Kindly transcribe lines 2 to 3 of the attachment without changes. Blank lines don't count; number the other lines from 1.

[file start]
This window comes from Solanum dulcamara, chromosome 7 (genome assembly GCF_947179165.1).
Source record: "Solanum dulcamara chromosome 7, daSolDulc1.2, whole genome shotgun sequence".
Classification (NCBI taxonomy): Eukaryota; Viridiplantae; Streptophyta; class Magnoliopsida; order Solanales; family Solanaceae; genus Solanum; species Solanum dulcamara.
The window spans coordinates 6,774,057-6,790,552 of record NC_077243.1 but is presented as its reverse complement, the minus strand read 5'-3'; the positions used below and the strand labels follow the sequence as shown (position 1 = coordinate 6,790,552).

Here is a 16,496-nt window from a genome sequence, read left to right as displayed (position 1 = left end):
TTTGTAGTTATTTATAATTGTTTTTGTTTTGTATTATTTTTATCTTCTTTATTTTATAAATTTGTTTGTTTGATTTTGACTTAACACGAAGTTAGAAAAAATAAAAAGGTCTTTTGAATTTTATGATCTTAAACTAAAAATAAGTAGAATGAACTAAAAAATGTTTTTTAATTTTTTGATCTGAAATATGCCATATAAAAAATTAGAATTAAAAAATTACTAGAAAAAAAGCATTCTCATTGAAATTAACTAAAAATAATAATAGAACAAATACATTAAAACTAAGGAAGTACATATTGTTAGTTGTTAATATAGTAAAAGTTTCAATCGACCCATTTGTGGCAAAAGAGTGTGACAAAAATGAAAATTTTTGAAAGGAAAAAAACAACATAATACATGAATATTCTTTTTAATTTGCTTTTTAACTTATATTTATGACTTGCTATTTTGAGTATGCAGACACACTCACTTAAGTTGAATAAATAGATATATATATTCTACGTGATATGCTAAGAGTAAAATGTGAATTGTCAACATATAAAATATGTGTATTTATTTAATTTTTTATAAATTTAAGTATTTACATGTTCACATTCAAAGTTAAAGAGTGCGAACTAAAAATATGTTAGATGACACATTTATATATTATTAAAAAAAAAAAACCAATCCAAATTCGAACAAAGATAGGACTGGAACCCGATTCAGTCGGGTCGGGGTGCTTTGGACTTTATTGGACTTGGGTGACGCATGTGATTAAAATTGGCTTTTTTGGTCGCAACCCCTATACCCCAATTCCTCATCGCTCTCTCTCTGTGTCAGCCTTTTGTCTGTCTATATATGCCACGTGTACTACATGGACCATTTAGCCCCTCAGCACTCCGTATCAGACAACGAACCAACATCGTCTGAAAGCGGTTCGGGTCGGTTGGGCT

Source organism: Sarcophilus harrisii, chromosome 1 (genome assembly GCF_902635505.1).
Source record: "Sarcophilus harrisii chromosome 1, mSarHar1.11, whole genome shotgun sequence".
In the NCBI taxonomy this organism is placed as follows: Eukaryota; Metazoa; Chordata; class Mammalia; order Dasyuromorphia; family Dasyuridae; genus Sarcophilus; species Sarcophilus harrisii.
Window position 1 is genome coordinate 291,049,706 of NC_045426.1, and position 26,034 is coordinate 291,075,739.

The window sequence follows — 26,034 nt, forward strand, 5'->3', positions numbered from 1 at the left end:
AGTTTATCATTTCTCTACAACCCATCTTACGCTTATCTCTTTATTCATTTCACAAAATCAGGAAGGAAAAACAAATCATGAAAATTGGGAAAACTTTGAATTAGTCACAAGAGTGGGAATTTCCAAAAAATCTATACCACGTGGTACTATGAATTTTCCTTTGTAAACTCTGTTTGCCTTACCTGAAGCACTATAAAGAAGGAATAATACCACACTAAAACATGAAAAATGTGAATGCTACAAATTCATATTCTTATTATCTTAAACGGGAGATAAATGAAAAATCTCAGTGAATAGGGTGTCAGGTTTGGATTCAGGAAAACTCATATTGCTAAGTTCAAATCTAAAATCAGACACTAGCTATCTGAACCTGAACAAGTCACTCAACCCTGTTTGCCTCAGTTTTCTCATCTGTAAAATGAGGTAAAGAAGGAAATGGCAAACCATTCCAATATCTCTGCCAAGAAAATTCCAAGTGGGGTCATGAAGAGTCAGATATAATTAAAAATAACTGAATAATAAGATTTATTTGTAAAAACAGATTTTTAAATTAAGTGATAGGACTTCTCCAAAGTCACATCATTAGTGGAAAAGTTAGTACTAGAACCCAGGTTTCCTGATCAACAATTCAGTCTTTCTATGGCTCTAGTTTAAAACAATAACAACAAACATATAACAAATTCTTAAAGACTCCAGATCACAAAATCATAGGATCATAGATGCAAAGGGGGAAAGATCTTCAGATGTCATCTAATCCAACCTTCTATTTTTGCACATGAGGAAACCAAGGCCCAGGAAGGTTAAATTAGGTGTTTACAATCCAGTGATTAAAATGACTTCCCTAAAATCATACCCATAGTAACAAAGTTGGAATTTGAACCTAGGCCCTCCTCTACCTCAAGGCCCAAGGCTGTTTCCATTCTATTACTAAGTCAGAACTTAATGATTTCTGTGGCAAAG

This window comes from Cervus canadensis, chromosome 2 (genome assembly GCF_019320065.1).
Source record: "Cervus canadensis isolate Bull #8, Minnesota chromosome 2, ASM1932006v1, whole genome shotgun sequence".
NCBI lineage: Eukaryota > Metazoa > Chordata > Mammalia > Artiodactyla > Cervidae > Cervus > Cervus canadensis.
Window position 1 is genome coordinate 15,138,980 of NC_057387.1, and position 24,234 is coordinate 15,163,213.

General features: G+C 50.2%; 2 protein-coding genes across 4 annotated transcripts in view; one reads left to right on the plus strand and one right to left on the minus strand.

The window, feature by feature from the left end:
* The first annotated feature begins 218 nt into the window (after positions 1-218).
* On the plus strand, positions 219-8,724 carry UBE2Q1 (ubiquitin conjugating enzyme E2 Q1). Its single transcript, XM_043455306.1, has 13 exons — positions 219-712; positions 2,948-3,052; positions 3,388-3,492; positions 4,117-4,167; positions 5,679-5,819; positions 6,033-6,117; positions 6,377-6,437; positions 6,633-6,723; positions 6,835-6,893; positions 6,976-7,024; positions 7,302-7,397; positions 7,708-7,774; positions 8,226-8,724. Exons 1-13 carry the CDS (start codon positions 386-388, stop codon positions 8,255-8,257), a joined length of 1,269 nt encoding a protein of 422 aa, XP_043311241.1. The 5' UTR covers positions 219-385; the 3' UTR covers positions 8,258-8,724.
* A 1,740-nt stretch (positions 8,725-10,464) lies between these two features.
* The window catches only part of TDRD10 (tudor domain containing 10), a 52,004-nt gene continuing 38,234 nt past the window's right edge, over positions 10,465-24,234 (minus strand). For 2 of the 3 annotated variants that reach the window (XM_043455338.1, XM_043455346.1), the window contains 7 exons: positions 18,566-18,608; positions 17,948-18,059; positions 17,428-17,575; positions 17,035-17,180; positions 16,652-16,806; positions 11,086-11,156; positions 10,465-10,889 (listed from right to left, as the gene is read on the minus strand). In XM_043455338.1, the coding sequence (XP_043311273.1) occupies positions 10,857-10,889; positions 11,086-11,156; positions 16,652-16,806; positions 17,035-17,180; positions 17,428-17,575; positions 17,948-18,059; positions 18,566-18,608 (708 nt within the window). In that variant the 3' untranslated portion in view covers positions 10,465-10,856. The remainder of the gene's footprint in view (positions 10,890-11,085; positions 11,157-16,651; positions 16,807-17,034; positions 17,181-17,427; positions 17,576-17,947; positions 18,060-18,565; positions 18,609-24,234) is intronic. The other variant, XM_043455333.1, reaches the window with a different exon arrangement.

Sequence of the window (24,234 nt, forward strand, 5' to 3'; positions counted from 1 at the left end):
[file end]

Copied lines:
Source record: "Solanum dulcamara chromosome 7, daSolDulc1.2, whole genome shotgun sequence".
Classification (NCBI taxonomy): Eukaryota; Viridiplantae; Streptophyta; class Magnoliopsida; order Solanales; family Solanaceae; genus Solanum; species Solanum dulcamara.